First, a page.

At CNU 21, or actually in the “Peery Project” space, Matt Lambert of DPZ and Susan Henderson of Placemakers discussed the upcoming SmartCode v. 10.0. Susan Henderson remarked that although they had thought hard about incorporating building types, they had seen no need for it. In fact, they saw scope for a lot of complication. If a code is organized according to matrices and clear categories, the type-and-subtype nature of building types can add complication. (Full disclosure: I have been working with both of them on a project for Phoenix.)

Also at the CNU, Daniel Parolek of Opticos Design presented “missing middle” housing types. These are the types of housing that blend easily in-between full-blown houses and multistory apartment buildings or shops. They include duplexes, triplexes, walk-ups, and walk-ups. They also include “mansion apartments,” which are small apartment houses designed to look like large houses. All of these types would use specific design methods and elements in order to blend better. The same basic building type, such as a 4-flat walkup, can be designed to look almost like a house or almost like a larger apartment building. These types have the distinction of being sub-types of the more general types. That mansion-looking apartment building is a subtype of apartment building: a twig off the branch”walkup apartment building.” And “walkup apartment building” is a branch off of “apartment building.” For this reason, I was intrigued when Daniel Parolek said that in their codes they actually recommend against coding according to building types. This despite the fact that Opticos’s Cincinnati Form-Based Code uses building types. I’m hoping that Daniel will clarify in a comment below.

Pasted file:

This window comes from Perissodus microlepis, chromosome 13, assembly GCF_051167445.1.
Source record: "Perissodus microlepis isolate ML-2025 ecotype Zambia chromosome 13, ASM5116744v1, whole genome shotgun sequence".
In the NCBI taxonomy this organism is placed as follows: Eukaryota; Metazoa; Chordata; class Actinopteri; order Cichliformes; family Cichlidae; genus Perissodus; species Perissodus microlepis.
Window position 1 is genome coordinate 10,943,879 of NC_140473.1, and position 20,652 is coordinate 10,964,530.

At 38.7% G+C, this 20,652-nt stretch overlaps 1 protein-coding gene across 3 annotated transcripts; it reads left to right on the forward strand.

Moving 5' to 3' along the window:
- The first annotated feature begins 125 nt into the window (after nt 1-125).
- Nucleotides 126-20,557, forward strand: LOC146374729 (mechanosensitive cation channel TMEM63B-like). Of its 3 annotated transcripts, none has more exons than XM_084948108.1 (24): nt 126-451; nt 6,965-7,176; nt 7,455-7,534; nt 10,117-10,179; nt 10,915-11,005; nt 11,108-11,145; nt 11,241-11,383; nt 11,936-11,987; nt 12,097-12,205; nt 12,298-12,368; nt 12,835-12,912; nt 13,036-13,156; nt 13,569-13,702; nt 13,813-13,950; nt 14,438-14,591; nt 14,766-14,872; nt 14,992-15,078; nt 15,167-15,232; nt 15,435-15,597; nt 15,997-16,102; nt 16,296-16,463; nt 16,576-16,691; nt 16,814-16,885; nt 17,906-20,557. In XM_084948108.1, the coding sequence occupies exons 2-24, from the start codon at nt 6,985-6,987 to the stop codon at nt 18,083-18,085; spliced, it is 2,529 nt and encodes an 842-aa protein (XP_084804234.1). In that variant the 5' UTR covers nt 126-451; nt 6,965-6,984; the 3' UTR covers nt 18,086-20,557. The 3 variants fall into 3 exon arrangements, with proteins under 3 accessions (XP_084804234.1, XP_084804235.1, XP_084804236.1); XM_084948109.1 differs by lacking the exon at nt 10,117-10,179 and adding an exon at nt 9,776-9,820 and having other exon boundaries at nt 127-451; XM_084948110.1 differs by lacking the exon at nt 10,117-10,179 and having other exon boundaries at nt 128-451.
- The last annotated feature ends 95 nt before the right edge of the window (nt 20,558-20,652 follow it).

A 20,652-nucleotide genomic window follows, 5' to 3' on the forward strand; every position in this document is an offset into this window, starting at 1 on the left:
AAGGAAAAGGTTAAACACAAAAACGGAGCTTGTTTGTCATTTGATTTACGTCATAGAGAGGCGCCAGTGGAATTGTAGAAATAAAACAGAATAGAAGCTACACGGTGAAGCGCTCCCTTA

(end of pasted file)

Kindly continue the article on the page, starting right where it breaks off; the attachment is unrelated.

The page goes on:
This quest for a more innovative way of looking at codes seems likely to continue.

Update

on 2013-06-14 20:33 by Bruce Donnelly

Building types as disguises

Someone reminded me that I had once said building types are a great way to handle unusual functions. The best example I know of is at 58 Joralemon Street in Brooklyn, NY.

Creative Commons license: Autopilot

Creative Commons license: Autopilot

This is a subway exit and air vent disguised as a rowhouse. It’s not a perfect fake, but it does its job of protecting the neighborhood from too much intrusion. 

In a code, we might consider this a sub-type of rowhouse. It has the form of a rowhouse, including culturally meaningful features such as a front door, windows, and stoop. Its use deviates from the standard rowhouse, though. 

If we were to write a process for it, we might call it a “disguising” process. That is, a “disguised” subway exit/vent takes a building type and modifies it for a novel use. It is an operation performed on a building type to produce a new building type. The first time it is done, it would require great scrutiny to make sure that it works. Each successive time it is used, though, it would presumably require less scrutiny. 

So among the uses of building types is the ability to disguise novel uses. This supports the original idea of a form-based code: to regulate form more than use. If a subway facility can be disguised as a rowhouse, then most uses such as daycare, small nonprofits, and so on can be too.